“And” (smiling) “your plan. See what a good memory I have—your plan of marrying her to Musgrave, how does that work?”
“My plan!” cry I, tremulously, while a sudden torrent of scarlet pours all over my face and neck. “I do not know what you are talking about! I never had any such plan! Phew!” (lifting up the arm that is round my waist, hastily removing it, rising and going to the window), “how hot this room grows of an afternoon!”
So the king enjoys his own again, and Roger is at home. Not yet—and now it is the next morning—has his return become real to me. Still there is something phantom and visionary about it: still it seems to me open to question whether, if I look away from him for a moment, he may not melt and disappear into dream-land.
All through breakfast I am dodging and peeping from behind the urn to assure myself of the continued presence and substantial reality of the strong shoulders and bronze-colored face that so solidly and certainly face me. As often as I catch his eye—and this is not seldom, for perhaps he too has his misgivings about me—I smile, in a manner, half ashamed, half sneaky, and yet most wholly satisfied.
The sun, who is not by any means always so well-judging, often hiding his face with both hands from a wedding, and hotly and gaudily flaming down on a black funeral, is shining with a temperate February comeliness in at our windows, on our garden borders; trying (and failing) to warm up the passionless melancholy of the chilly snow-drop families, trying (and succeeding) to add his quota to the joy that already fills and occupies our two hearts.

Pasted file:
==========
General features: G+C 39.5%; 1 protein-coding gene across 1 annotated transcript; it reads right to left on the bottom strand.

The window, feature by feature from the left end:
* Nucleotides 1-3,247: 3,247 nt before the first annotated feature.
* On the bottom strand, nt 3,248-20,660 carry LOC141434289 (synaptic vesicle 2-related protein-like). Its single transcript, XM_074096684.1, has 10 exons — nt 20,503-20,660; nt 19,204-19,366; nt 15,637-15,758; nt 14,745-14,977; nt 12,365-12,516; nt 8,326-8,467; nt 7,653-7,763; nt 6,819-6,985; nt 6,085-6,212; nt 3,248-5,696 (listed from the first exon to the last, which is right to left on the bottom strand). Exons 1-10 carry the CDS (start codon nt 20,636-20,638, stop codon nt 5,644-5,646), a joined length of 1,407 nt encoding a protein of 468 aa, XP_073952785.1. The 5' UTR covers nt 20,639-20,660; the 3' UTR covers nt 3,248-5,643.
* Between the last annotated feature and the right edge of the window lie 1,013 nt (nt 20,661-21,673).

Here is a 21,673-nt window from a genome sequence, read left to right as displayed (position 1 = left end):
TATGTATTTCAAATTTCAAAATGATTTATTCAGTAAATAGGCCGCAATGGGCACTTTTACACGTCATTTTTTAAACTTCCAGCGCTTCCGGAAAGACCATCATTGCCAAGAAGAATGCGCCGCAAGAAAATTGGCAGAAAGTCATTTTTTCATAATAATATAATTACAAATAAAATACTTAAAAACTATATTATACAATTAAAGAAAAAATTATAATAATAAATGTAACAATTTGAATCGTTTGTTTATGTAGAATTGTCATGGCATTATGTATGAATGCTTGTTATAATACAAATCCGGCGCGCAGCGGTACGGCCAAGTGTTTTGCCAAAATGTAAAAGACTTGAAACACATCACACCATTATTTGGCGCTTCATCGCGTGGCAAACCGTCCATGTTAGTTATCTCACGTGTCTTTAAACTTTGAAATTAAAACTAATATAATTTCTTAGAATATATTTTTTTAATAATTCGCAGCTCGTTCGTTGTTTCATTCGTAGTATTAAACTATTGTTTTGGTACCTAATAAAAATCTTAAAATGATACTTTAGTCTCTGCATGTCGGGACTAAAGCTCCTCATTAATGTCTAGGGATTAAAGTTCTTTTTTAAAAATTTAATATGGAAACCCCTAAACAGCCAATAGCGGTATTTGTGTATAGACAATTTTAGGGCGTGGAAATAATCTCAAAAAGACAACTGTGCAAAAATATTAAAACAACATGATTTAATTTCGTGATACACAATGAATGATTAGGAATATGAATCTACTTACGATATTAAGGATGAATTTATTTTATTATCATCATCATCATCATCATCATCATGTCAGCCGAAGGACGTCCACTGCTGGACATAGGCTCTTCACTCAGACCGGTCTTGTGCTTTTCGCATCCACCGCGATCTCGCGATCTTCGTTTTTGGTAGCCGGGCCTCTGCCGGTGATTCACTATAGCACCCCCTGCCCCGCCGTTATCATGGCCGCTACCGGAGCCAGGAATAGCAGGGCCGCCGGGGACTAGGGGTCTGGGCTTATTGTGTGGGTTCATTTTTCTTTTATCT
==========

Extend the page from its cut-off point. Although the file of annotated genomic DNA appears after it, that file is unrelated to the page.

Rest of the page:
“How fine it is!” I cry, flying with unmatronly agility to the window, and playing a waltz on the pane. “That is right! I should have been so angry if it had rained; let us come out at once—I want to hear your opinion about the laurels; they want cutting badly, but I could not have them touched while you were away, though Bobby’s fingers—when he was here—itched to be hacking at them. Come, I have got on my strong boots on purpose!—at once”
“At once?” he repeats, a little doubtfully turning over the letters that lie in a heap beside his plate. “Well, I do not know about that— duty first, and pleasure afterward. Had not I better go to Zephine Huntley’s, and get it over?”
“To Zephine Huntley’s?” repeat I, my fingers suddenly breaking off in the middle of their tune, as I turn quickly round to face him; the smile disappearing from my face, and my jaw lengthening; “you do not mean to say that you are going there again?”
“Yes, again!” he answers, laughing a little, and slightly mimicking my tragic tone; “why not, Nancy?”
I make no answer. I turn away and look out; but I see a different landscape. It looks to me as if I were regarding it through dark-blue glass.